After returning to the United States on vacation, James Lee entered the SDA Theological Seminary in September 1953 and graduated from the seminary in August 1954.20 Returning to Korea after the graduation, he was appointed as the Education and Mineral Secretary of the KUM and also worked as the director of the Voice of Prophecy, Korea (VOP Korea). While serving as the administrator of the KUM, he translated "Step to Christ," "The Desire of Ages," and "The Great Controversy." He also played an important role in cultural missionary work, such as preparing radio broadcasts.21 His last service in Korea continued until late 1957 when he was appointed president of Mountain View College in the Philippines.

Later Life

In October 1957 he returned to the United States after ending his missionary work in Korea and was offered a job as an educational missionary in the Philippines. He moved to Mountain View College in the Philippines in late 1957. Here he contributed to the development of the college for three years until 1960. In particular, he tried to change the college from a two-year course to a four-year course. As a result, a four-year course was established at the college in 1960. James Lee then returned to the United States, where he received a doctorate in pedagogy (Ed.D.) at Andrews University. He began his Ph.D. in 1962 at the University of Southern California and completed his Ph.D. thesis in 1966 entitled "Ellen White's Influence on Education."22

James Lee, who was born in Korea and devoted his entire life as a missionary, visited Korea from time to time after returning to the United States permanently and encouraged the development of Sahmyook University. In 2006, marking the 100th anniversary of Sahmyook University's foundation, he published his autobiography "Our Country, Our College" and dedicated it to Sahmyook University. James Lee, who loved Korea until the end, passed away in the arms of the Lord at the age of 101 on February 19, 2013. Sahmyook University erected a monument under the hill of prayer (Oyatbong) on June 1, 2013 to honor his dedicated missionary work.23


Church Compass. March, 1940; February 1941; May-June, 1947; December, 1949; July, 1951; October, 1954;

Lee, Kuk Heon. History of One Hundred Years of Sahmyook University. Seoul: Sahmyook University Press, 2008.

Lee, James M. Our Country, Our College. Seoul: Sahmyook University Press, 2006.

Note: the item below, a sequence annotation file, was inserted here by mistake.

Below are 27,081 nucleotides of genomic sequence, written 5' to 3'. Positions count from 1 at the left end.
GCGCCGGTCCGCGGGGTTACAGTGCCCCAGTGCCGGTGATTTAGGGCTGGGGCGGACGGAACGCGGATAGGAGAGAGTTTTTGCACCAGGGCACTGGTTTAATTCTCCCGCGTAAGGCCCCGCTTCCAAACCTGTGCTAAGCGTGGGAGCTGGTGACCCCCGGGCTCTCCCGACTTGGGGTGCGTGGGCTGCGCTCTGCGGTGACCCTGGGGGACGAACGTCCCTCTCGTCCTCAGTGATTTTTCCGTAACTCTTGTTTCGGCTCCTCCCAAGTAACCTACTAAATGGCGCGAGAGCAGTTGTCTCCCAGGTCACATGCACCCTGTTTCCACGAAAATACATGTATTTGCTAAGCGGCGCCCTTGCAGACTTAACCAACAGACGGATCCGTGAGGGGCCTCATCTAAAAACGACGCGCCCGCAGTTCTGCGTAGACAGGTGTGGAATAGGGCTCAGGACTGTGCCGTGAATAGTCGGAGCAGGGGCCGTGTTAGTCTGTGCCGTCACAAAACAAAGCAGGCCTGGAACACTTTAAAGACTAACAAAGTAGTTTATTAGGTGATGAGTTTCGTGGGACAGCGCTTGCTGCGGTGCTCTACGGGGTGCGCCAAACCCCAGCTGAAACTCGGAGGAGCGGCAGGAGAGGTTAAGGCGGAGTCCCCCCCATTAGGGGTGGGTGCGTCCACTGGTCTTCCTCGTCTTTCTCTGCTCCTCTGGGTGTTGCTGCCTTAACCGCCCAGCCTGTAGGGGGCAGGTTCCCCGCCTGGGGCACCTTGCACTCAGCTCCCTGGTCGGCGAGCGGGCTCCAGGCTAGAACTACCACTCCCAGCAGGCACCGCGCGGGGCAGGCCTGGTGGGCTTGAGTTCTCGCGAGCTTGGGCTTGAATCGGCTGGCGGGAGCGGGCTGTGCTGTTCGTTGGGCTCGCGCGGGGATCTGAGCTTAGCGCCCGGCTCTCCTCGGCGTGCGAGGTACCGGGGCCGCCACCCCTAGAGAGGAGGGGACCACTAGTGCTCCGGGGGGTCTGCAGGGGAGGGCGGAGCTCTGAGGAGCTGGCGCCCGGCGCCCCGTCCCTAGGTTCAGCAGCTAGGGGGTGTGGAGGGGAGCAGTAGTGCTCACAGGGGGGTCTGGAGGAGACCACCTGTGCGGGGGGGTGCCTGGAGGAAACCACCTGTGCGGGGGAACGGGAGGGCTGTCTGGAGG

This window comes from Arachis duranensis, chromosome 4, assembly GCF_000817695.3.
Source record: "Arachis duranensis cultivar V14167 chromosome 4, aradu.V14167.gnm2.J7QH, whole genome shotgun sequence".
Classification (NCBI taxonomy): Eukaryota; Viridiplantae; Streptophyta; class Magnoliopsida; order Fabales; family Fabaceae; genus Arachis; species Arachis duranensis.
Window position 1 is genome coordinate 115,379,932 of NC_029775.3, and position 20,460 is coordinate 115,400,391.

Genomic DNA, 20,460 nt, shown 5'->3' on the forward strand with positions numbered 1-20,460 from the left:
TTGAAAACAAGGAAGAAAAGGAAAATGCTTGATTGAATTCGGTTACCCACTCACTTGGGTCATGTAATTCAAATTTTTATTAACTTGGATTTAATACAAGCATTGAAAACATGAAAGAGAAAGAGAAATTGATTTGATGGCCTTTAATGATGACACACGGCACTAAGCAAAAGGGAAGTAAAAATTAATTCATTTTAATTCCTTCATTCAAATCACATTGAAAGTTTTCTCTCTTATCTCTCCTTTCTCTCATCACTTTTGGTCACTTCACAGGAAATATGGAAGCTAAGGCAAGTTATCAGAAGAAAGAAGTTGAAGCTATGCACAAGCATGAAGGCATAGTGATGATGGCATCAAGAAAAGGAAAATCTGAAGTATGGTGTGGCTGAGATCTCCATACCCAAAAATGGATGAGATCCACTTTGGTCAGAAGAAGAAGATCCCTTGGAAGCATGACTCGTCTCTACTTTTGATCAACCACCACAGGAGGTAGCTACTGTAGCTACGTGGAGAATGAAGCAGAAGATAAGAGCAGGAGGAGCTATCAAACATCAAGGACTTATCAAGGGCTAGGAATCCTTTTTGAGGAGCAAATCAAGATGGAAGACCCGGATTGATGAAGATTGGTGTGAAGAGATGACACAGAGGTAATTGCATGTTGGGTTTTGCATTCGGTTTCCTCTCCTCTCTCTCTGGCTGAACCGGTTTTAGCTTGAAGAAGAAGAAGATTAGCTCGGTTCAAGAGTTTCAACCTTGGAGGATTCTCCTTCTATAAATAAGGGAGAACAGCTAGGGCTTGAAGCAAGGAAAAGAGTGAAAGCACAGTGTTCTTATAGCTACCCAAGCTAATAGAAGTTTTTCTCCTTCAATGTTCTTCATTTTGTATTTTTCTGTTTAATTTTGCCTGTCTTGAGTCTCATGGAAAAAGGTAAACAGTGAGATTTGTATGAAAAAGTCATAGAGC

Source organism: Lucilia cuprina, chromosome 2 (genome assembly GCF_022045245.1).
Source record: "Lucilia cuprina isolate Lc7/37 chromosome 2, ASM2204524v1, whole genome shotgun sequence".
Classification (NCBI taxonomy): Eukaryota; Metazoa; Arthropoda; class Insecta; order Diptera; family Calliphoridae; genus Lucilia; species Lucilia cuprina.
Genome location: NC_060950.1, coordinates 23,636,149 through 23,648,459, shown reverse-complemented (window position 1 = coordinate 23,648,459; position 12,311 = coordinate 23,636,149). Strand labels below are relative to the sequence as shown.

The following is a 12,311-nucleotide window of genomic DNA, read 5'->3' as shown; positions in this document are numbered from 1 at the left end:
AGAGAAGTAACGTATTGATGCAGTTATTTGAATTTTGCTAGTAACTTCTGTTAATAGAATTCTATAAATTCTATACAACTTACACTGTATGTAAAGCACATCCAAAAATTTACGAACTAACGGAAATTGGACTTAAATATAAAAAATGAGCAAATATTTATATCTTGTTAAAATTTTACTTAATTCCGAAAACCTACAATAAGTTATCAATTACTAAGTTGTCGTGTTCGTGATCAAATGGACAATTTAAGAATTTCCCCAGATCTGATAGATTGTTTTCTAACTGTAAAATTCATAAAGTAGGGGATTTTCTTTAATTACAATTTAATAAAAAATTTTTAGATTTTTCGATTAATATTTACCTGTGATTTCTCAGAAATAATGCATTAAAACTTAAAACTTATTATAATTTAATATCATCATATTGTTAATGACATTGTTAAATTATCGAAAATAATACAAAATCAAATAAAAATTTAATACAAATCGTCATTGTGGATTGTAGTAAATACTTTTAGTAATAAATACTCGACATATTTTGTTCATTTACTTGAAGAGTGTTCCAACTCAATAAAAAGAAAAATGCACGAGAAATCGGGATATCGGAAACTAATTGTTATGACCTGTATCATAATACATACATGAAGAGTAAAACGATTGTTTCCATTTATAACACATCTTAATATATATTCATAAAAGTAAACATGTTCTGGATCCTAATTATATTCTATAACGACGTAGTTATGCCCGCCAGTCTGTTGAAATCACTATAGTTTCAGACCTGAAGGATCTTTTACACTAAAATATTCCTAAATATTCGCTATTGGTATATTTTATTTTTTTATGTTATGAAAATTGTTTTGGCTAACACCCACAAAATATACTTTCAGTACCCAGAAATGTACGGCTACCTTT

Lee, James M. James Lee Internee. Seoul: Light & Voice Press, 2011.

Lee, Yung Lin. A Comprehensive Study in the History of the Adventist Church in Korea. Seoul: Sunmyung Cultural Press, 1968

Oh, Man Kyu. History of One Hundred Years of Korean SDA, 1904~1945. Seoul: Korean Publishing House, 2010

Sahmyook News, June 10, 2013. Sahmyook University Archives, Nowon-gu, Seoul, Korea

Seventh-day Adventist Yearbook. Washington, D.C.: Review and Herald Publishing Association, 1953.


  1. James M. Lee, Our Country, Our College (Seoul: Sahmyook University Press, 2006), 30.

  2. Ibid., 56

  3. Ibid., 57-68.

  4. Church Compass, March 1940, 48.

  5. James M. Lee, Our Country, Our College, 99.

  6. Church Compass, March 1940, 48.

  7. Church Compass, February 1941, 16.

  8. James M. Lee, James Lee Internee, Seoul: Light & Voice Press, 2011, 32.

  9. Lee, Our Country, Our College, 113.

  10. Ibid., 116-120.

  11. Church Compass, May-June 1947, 16.

  12. Kuk Heon Lee, History of One Hundred Years of Sahmyook University (Seoul: Sahmyook University Press, 2008), 208.

  13. Ibid., 215.

  14. Ibid., 216.

  15. Church Compass, December 1949, 64.

  16. Church Compass, July 1951, 41.

  17. Seventh-day Adventist Yearbook (Washington, D.C.: Review and Herald Publishing Association, 1953), 123, 252.

  18. Lee, Our Country, Our College, 215, 216.

  19. Church Compass, October 1954, 56.

  20. Lee, Our Country, Our College, 217-220.

  21. Ibid., 222, 223.

  22. Ibid., 241-245.

  23. Sahmyook News, June 10, 2013 (Sahmyook University Archive, Nowon-gu, Seoul, Korea).


Lee, Kuk Heon. "Lee, James Milton (1912–2013)." Encyclopedia of Seventh-day Adventists. April 27, 2021. Accessed February 28, 2024.

Lee, Kuk Heon. "Lee, James Milton (1912–2013)." Encyclopedia of Seventh-day Adventists. April 27, 2021. Date of access February 28, 2024,

Lee, Kuk Heon (2021, April 27). Lee, James Milton (1912–2013). Encyclopedia of Seventh-day Adventists. Retrieved February 28, 2024,